So, why were we at Big Apple Hotdogs? We'd heard about the famous kiosk which opens only on Fridays for lunch, so we went all over the city searching for it. From one tube station to another, walking, asking, following Nokia maps then trying the iPhone, nothing seemed to work. Then we found a phone number, which wasn’t listed on their webpage. Calling the number we were simply informed that they moved today to another location without prior notice.
Big Apple Hot Dogs are hand-made in London using only natural casings and quality ingredients, their dogs are 94-98% meat (and gluten-free) so you'll get none of the nasty bits you'll find in other sausages. They use free-range pork, prime beef and their amazing buns come fresh from the ovens of our local family bakers. They’re often out and about at festivals, popping up at different locations all over London and trying out a 'guest' dog on the grill. At least that’s what they say.
Here we are, a kilometer from the original 238 Old Street at a bar called "The Owl and Pussycat
" on 34 Redchurch Street, which sells these famous hotdogs and I was really hoping they were worth the hassle. Two hours of searching to try the Big Frank, a blend of pork and beef with special seasoning.
The Owl and Pussycat is a nice bar, old English style, wood covered, low ceiling, low light and a wide selection of draft beers. The place sells a choice of burgers, falafel, the Big Apple hotdogs as well as French fries. On the tables sit decorative flowers, napkins, fork and knives as well and salt and pepper. The atmosphere’s great and the place was almost fully booked on that Friday afternoon. You'll have to get used to the music, it’s more of a noisy base background.
The Big Apple Hot Dogs Options: Huge Pole, Big Dog, Big Frank, Pimp Steak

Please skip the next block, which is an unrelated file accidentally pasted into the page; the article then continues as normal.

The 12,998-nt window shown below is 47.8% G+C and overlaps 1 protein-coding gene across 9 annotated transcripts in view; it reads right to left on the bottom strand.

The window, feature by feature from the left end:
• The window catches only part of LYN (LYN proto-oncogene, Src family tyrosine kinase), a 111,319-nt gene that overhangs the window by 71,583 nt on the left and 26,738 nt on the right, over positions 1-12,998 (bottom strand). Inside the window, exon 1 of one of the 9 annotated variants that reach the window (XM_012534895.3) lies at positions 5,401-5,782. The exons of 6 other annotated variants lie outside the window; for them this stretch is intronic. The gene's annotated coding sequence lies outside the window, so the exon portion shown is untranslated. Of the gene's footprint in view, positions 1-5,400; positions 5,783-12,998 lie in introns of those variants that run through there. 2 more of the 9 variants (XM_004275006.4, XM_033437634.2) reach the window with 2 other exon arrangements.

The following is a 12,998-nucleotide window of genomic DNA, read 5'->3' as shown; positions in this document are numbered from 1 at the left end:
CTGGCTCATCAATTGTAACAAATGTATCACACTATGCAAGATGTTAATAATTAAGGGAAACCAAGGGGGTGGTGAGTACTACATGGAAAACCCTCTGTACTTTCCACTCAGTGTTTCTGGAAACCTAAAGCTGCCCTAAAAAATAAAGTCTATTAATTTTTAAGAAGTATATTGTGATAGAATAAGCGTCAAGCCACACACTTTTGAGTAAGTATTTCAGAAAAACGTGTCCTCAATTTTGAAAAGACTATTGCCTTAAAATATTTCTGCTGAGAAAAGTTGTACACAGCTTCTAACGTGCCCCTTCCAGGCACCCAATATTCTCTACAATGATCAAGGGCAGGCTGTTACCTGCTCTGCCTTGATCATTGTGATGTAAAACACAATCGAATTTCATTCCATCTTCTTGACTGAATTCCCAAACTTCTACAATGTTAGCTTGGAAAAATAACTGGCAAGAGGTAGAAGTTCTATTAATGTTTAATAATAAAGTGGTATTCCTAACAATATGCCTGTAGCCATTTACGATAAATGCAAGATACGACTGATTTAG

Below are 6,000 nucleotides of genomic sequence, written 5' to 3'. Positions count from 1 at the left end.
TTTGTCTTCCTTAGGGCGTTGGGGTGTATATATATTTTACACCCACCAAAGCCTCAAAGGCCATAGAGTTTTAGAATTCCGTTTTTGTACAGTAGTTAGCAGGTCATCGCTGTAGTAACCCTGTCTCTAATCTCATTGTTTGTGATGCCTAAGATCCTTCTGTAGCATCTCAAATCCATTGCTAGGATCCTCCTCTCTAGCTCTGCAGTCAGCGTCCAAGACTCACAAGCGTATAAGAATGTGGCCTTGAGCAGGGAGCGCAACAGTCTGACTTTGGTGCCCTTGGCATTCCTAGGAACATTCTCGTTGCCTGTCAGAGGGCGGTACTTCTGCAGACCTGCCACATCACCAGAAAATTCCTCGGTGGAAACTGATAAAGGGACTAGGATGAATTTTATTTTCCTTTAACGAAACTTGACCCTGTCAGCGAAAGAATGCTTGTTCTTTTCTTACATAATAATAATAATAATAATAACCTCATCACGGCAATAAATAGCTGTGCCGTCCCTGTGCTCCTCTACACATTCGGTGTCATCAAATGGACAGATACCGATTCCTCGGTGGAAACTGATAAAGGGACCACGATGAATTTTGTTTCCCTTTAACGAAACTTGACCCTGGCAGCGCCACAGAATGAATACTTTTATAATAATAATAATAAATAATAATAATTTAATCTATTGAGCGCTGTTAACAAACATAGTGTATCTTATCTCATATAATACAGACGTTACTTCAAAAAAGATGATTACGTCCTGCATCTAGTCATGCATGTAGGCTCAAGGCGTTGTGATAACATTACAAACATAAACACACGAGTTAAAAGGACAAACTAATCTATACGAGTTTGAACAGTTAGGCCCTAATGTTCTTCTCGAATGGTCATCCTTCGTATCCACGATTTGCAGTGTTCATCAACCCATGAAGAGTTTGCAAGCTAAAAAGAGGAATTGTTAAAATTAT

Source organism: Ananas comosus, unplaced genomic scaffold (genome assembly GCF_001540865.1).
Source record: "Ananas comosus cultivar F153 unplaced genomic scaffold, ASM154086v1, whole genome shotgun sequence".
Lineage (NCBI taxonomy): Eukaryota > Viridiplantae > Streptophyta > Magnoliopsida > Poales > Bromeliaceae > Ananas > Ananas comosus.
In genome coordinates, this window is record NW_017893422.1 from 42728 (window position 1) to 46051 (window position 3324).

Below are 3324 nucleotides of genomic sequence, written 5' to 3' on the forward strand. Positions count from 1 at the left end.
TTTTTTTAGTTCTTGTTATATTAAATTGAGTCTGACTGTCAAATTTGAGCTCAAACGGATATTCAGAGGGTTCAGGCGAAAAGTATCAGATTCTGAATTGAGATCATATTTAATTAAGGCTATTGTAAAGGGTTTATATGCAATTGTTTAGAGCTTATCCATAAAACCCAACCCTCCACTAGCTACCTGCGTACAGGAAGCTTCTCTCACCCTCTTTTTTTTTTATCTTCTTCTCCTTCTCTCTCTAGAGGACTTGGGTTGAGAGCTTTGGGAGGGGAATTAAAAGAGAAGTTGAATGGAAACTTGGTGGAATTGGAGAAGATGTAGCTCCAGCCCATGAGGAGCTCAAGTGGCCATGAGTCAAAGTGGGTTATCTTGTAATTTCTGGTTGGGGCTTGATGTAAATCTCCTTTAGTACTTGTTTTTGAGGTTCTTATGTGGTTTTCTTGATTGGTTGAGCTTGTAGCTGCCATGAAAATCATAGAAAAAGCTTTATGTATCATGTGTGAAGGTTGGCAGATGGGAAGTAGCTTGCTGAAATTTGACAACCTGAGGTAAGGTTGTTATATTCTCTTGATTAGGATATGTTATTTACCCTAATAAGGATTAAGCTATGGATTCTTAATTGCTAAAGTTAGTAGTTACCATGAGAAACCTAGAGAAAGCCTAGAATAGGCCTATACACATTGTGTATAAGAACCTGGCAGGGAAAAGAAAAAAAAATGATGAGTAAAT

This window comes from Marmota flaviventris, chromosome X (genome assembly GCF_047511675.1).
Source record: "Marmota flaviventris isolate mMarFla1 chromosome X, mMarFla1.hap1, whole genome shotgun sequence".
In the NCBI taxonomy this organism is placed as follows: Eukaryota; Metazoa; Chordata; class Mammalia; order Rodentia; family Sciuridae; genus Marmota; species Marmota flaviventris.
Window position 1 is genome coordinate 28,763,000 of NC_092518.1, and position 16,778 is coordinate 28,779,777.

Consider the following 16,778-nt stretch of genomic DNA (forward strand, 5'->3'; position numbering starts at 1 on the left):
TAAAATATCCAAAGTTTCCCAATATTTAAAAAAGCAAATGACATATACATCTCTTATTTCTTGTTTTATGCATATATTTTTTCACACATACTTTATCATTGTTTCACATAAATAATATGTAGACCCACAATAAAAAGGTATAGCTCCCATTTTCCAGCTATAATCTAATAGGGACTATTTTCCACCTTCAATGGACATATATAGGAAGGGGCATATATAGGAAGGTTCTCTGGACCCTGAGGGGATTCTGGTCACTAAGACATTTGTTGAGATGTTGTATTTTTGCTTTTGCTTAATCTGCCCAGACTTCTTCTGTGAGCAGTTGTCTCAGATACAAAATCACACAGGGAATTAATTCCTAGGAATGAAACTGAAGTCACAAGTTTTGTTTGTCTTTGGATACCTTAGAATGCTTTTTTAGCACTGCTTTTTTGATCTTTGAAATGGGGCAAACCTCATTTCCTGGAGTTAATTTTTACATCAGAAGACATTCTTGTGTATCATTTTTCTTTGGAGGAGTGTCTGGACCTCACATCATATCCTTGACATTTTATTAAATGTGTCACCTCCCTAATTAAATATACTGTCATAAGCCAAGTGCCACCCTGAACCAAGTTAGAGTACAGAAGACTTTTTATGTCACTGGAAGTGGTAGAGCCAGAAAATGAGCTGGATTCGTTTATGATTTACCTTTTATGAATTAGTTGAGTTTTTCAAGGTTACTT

The Big Dog £5.50:
A coarsely ground blend of pork and beef, seasoned with marjoram, garlic and black pepper before being double smoked over German beech wood.
The Big Frank £5.50: 100% pork, oak smoked and seasoned with paprika, nutmeg and black pepper.
Two baskets landed on our tables: shocking to say the least for the price we paid. Each contained a bun and in it one small hotdog, yes, one tiny hotdog and nothing else. No chips, no sauce, no cheddar, no pickles. I added ketchup and mustard and went for the tasting.
The bun was excellent, it was a brioche bun that's slightly crunchy on the outside and fresh and soft on the inside, a fine taste and an excellent creation. I couldn't but finish it all, even the part that has not hotdog in it. The hotdog, on the other hand, needs some work, it was nothing for the price we paid. A good quality, maybe but not exceptional, or anything to make me feel like fainting. The two dogs are small for the bun, leaving you around four big bites without nothing but bun. The ketchup and mustard cover the taste of the dog and they are too small for the bun; The dogs should be thicker, the bun smaller. A small symbol, maybe a flag on a toothpick, should be inserted on it marking you know which is what.
To be fair, I liked and appreciated the effort put in creating this hot dog, the fat inside, the smokiness and the enveloping crunch. But, for all of that there are some things I’d change.
Room for Improvement:
Honestly, I ate one, left hungry and went searching for something else to deal with my hunger. I was really expecting to be amazed not only like it.
- Offer some chips with the dog
- Offer up cheddar cheese
- Make the hotdogs longer and thicker. If it's such a fine piece of creation, offer it without a bun
- The bun should be smaller to be in proportion with the hot dog
- We are not on the street here, but in a restaurant, the dogs should be presented with care along with a side order and better plate presentation.
- It's expensive for what it is